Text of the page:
Brexit Could Cost UK Nearly 1 Million Jobs
An exit from the European Union would cause a serious shock to the U.K. economy, the Confederation of British Industry (CBI), Britain’s premier business lobbying organisation, said Monday, citing a study for which it commissioned PricewaterhouseCoopers to examine two different Brexit scenarios.
According to the CBI, Brexit might cost the U.K. 100 billion pounds ($145 billion) in lost economic output and 950,000 jobs by 2020, leaving “negative echoes that could last many years after that.”
“Leaving the European Union would be a real blow for living standards, jobs and growth,” the CBI said in a statement. “The savings from reduced EU budget contributions and regulation are greatly outweighed by the negative impact on trade and investment.”
According to the study, Britain’s GDP growth between 2017 and 2020 could be seriously reduced — possibly be as low as zero in 2017 or 2018. The study projected that GDP could be 5 percent lower by 2020 if the country chose to leave the EU in the June 23 referendum. In a scenario where the U.K. manages to secure a Free Trade Agreement with the EU, GDP could be 3 percent lower by 2020, the study indicated.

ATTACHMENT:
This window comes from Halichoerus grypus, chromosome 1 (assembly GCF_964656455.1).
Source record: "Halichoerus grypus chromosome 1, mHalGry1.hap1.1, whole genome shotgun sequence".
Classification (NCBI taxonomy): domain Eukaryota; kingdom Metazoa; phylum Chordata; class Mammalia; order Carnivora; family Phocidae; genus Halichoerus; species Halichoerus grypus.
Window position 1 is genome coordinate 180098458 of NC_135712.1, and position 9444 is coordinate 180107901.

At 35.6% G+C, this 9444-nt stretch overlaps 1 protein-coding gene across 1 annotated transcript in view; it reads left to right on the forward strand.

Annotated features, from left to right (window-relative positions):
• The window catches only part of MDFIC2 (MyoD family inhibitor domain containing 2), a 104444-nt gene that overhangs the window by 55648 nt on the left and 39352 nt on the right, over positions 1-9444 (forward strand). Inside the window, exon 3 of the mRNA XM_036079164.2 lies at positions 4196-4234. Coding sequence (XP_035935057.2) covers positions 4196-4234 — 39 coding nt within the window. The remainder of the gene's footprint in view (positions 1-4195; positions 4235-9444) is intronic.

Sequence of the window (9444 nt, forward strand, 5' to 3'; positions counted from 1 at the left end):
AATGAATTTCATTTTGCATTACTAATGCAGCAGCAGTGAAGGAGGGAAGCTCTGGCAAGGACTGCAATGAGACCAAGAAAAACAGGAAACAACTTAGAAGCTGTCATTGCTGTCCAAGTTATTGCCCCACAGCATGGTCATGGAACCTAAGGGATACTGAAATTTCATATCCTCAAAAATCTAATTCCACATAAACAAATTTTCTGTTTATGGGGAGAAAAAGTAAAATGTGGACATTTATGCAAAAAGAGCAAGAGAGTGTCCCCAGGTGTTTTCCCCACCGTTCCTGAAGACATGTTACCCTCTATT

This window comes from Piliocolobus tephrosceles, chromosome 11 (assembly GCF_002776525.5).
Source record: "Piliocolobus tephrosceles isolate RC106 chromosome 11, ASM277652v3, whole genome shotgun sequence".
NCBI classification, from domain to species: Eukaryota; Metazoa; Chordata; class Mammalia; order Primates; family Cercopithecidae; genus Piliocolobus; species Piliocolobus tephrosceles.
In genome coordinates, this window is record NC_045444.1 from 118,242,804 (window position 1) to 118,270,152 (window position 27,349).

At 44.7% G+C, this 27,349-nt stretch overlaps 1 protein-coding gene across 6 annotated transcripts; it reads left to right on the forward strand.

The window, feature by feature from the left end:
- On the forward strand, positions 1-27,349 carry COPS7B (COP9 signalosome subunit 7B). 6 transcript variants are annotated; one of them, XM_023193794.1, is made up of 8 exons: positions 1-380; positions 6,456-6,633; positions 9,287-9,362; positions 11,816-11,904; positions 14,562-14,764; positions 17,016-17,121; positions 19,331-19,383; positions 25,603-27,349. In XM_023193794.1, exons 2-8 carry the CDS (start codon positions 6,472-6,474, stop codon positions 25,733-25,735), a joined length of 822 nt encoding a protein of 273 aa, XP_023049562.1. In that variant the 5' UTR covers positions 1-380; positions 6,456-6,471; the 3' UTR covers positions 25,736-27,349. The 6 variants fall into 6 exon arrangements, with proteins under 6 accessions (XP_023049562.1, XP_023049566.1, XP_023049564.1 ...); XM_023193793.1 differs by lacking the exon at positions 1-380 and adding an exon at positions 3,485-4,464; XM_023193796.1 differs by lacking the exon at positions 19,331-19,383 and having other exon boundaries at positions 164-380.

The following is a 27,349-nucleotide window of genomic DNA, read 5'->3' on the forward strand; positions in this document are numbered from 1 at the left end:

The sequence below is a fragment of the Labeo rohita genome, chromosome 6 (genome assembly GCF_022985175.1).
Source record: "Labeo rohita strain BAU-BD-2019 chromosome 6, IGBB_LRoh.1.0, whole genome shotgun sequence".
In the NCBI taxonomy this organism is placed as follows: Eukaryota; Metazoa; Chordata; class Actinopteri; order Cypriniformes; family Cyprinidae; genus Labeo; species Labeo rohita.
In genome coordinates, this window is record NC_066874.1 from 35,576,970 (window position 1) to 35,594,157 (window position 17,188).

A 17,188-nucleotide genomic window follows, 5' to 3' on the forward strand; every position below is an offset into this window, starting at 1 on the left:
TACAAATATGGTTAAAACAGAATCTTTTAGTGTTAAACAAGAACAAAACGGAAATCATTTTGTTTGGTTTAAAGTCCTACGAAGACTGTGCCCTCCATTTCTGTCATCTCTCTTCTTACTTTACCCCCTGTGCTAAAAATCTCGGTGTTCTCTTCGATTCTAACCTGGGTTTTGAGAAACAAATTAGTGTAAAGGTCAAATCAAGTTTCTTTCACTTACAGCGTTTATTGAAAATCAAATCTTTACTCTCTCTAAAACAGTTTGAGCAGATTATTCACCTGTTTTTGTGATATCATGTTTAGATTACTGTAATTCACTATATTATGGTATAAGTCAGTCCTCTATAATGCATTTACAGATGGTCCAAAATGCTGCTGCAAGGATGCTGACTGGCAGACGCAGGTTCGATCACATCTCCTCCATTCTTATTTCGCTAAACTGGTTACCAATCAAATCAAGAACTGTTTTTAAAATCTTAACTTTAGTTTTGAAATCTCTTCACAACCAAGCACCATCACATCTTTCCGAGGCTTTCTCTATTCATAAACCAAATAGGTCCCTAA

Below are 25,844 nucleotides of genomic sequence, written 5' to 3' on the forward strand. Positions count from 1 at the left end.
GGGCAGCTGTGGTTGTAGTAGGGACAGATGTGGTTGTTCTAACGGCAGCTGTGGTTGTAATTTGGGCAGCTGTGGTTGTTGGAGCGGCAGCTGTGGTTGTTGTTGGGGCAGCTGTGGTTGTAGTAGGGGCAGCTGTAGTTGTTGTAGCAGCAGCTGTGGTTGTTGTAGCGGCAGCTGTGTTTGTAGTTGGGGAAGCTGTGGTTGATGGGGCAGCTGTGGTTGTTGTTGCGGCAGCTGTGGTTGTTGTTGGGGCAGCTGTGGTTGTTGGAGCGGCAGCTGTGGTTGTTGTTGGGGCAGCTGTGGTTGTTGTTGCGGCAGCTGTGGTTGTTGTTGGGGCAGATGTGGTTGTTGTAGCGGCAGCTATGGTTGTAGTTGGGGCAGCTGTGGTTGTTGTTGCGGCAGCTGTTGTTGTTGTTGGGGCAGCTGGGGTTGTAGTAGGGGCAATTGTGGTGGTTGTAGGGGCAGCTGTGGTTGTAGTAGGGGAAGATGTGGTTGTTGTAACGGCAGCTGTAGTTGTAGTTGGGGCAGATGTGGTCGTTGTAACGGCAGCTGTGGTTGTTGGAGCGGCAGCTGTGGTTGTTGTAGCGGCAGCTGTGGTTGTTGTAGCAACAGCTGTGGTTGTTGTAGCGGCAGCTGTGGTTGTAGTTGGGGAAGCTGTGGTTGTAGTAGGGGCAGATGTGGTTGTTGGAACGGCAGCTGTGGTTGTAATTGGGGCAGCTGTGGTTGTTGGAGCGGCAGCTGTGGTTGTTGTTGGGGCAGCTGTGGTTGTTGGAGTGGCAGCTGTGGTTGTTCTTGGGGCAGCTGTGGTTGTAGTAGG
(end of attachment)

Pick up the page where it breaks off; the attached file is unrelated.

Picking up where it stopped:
However, the country would have to face higher tariff and non-tariff barriers if it fails to secure such an agreement, and have to trade under World Trade Organisation rules after leaving.
“The economy would slowly recover over time, but never quite tracks back to where it would have been. Leaving the EU would mean a smaller economy in 2030,” Carolyn Fairbairn, the CBI Director-General, said in the statement.
Monday’s forecast by the CBI is the latest in a string of industry reports expressing concerns over slipping investor confidence in Britain’s exit from the EU. Earlier in February, Goldman Sachs and Citibank reportedly said the pound could lose up to 20 percent in the event of a vote for Brexit.
Meanwhile, pro-Brexit campaigners have argued that the U.K. would weather a slide in trade from Europe — a shrinking market for U.K. exports — as the government would be able to draw up new trade deals with fast-growing economies around the world.